A sermon preached by Fr Daniel Lloyd at Holy Rood, 28th April, 2012, Easter IV, Year B
When that totem of the Enlightenment Immanuel Kant wanted to try and prove that there were some things about the universe which you just can’t know, he did it using a rather particular sort of argument. Kant’s ‘antinomies’, as they’re called are two arguments, actually written or printed next to each other, in both of which the sequence of points followed is a valid one, and both of which rest on true premises. These two arguments, however, have completely opposing conclusions. So, it looks to us as though both this and that can be true at the same time, even though they say entirely opposite things. And if they could both be true, and we can’t prove one over the other, then, says Kant, we’ve just got to accept that there are some things we can’t prove.
It seems to me that one could, after this example, preach two entirely contrary sermons on the Gospel for to-day. But, unlike Kant, or Douglas Adams’ logician, I wouldn’t then go on to prove that white was black and get knocked down on a zebra crossing. No, it seems to me that we can take two very contrasting lessons from the self-identification of Our Lord as Good Shepherd, and I dare say that what you might hear in different places could well be influenced by the mentality of the preacher, and of the congregation.
On the one hand: here is the sheepfold, menaced by wolves. Here is the Good Shepherd, guarding it. Within the fold, we are safe, and more than safe: we are in the care of the One who is God from God, Light from Light. Whatever troubles rage outside, in this enclosure, in this ark, is our rest and our dwelling-place. Here we are fed with the bread which comes down from heaven. Here is, in our earthly home, an intimation of the heavenly home to which we all aspire.
But there is another way of looking at it: shepherds and sheep are led from place to place, from pasture to pasture and meadow to meadow. If all graze in the same place for too long, the grass is despoiled. Our Shepherd leads us, not only through pastures green, but through the Valley of the Shadow of Death. If we stayed in the same place, perhaps we could eliminate the menace of lupine attack; it is only if we move on, and especially as we move on, that the depredations of the wolves affect us. As we journey, so we must cleave to our Shepherd.
Are both of these ways of looking at the parable of the Good Shepherd true, then? And, if they are, how on earth can that be? How can these two different visions of the Christian life co-exist except, so that I can be warm and woolly in my pen one day, and cold and lonely on the hillside the next?
We know that, in the Mass, and indeed in the Church’s kalendar and in her lectionaries, we abandon that concept of time and space which suits the world, and by which it pleases the world to have us governed and ruled. So, at the consecration, we are at Calvary, we are in the Upper Room, we are imaging the liturgy of heaven, all at once. This sacrifice we plead is both a bridge and a chasm: a bridge to life, and a chasm between life and death. It is, as St Thomas says, a renewal of the memory of Christ’s Passion, a filling of the mind with grace, and a pledge of future glory.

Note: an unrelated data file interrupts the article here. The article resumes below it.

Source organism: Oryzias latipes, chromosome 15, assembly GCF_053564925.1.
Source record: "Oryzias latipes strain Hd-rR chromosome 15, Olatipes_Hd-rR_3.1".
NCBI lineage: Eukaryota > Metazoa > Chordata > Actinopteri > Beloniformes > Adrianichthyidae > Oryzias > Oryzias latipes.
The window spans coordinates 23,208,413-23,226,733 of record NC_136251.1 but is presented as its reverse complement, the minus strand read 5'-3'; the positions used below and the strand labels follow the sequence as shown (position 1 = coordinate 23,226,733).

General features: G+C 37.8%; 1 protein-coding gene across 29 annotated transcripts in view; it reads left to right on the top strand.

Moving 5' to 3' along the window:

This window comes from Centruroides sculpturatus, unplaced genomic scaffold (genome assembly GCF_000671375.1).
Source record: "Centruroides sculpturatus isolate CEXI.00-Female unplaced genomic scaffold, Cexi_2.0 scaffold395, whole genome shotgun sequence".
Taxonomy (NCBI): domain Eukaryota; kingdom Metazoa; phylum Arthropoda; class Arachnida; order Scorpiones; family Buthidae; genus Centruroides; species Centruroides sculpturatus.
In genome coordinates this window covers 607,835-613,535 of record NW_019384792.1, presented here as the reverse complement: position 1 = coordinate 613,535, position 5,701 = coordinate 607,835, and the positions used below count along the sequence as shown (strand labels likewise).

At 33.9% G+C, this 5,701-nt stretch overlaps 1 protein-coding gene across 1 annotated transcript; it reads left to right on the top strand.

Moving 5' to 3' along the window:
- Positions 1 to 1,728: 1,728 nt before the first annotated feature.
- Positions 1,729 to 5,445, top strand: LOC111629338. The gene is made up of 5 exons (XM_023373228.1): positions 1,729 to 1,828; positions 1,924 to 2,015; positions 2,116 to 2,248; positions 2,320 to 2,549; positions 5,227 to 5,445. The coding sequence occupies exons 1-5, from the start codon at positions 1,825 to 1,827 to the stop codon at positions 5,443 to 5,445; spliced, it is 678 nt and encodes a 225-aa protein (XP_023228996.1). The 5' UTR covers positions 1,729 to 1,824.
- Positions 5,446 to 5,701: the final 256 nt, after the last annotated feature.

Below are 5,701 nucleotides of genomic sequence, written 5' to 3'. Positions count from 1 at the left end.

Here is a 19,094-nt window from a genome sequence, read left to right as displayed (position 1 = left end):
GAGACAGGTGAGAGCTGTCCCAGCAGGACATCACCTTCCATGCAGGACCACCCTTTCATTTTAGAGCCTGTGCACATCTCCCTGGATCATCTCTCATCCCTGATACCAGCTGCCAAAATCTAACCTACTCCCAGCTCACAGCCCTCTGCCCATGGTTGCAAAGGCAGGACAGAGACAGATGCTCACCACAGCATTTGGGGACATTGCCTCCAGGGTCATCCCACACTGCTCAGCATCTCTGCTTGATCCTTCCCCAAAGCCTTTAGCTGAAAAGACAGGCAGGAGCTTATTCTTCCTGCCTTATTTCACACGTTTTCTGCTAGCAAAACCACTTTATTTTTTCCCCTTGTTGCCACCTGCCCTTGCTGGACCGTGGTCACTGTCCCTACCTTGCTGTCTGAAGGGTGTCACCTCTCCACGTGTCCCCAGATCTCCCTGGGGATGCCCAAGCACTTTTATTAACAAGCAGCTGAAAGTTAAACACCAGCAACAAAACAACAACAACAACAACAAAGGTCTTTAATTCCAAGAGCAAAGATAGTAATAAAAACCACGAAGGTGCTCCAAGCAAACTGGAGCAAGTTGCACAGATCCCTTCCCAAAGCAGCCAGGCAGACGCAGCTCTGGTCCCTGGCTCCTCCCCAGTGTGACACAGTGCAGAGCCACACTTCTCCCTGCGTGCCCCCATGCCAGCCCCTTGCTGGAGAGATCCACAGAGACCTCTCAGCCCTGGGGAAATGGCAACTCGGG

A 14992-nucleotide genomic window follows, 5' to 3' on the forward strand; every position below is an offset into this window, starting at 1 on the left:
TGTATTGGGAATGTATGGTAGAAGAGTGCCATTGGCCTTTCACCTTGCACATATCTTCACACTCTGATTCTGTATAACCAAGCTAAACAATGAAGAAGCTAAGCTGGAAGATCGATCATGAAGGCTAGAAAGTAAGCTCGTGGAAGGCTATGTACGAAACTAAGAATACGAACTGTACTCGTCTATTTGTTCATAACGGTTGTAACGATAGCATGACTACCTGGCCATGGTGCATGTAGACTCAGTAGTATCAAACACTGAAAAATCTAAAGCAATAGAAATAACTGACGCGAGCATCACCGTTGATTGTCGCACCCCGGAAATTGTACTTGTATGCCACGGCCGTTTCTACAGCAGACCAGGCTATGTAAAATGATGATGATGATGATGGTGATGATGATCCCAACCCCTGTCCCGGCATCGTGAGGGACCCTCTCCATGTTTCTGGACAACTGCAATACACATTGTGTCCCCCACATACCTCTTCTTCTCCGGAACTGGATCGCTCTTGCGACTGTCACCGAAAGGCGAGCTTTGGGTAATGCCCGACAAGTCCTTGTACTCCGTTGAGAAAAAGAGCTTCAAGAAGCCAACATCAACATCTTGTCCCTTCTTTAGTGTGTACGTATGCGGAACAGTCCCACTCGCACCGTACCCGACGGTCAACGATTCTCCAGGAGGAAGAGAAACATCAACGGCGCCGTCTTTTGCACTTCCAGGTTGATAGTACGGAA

And, because of this, we know that we, as sheep, can be at once within the fold, and at the same time coming into it. We are within it because of our baptism, and our presence in the fold is strengthened by the sacraments. We are coming into it, because we sin and need to be restored – and we can never forget that the restoration of the lost sheep to the ninety-nine others affects them as well as the lost – and because we are ever more closely being conformed to the image and likeness of Christ our Head and Shepherd.
As sheep, we need to seek the protection of our Shepherd. We need to listen for His voice and follow Him, to strive to know Him as He knows us. We need to trust, and to pray for, those shepherds whom He has given oversight of particular portions of His flock, and especially for the one who is the successor of him to whom the Lord said, ‘feed my sheep’. We have to co-operate in the work of bringing in others to Christ’s true flock, and we do that best by being faithful members of that flock ourselves.
The food with which our Shepherd feeds us is Himself; He, our food, as Dom Vonier says, ‘comes down from heaven, not merely as a thing falling gently to the ground, just to be gathered up by man, but it comes down from heaven with the set purpose of a sacrificial nature’. And the most terrible thing about this food is that we have to eat it for ourselves. It cannot be given to us just so, without our consent: the medicine of grace is not like fluoride in the water, which we have whether we want it or not. It requires our consent, or that of one who has the duty to give consent on our behalf.
It is this wonderful exchange which makes the blood poured out for the world a ransom for many; it is this that allows the objective fact of the Redemption to become a reality in our lives; and it is this which gives us the grace that we, like the saints, might come to follow the Shepherd – who is also the Lamb – wherever he goes.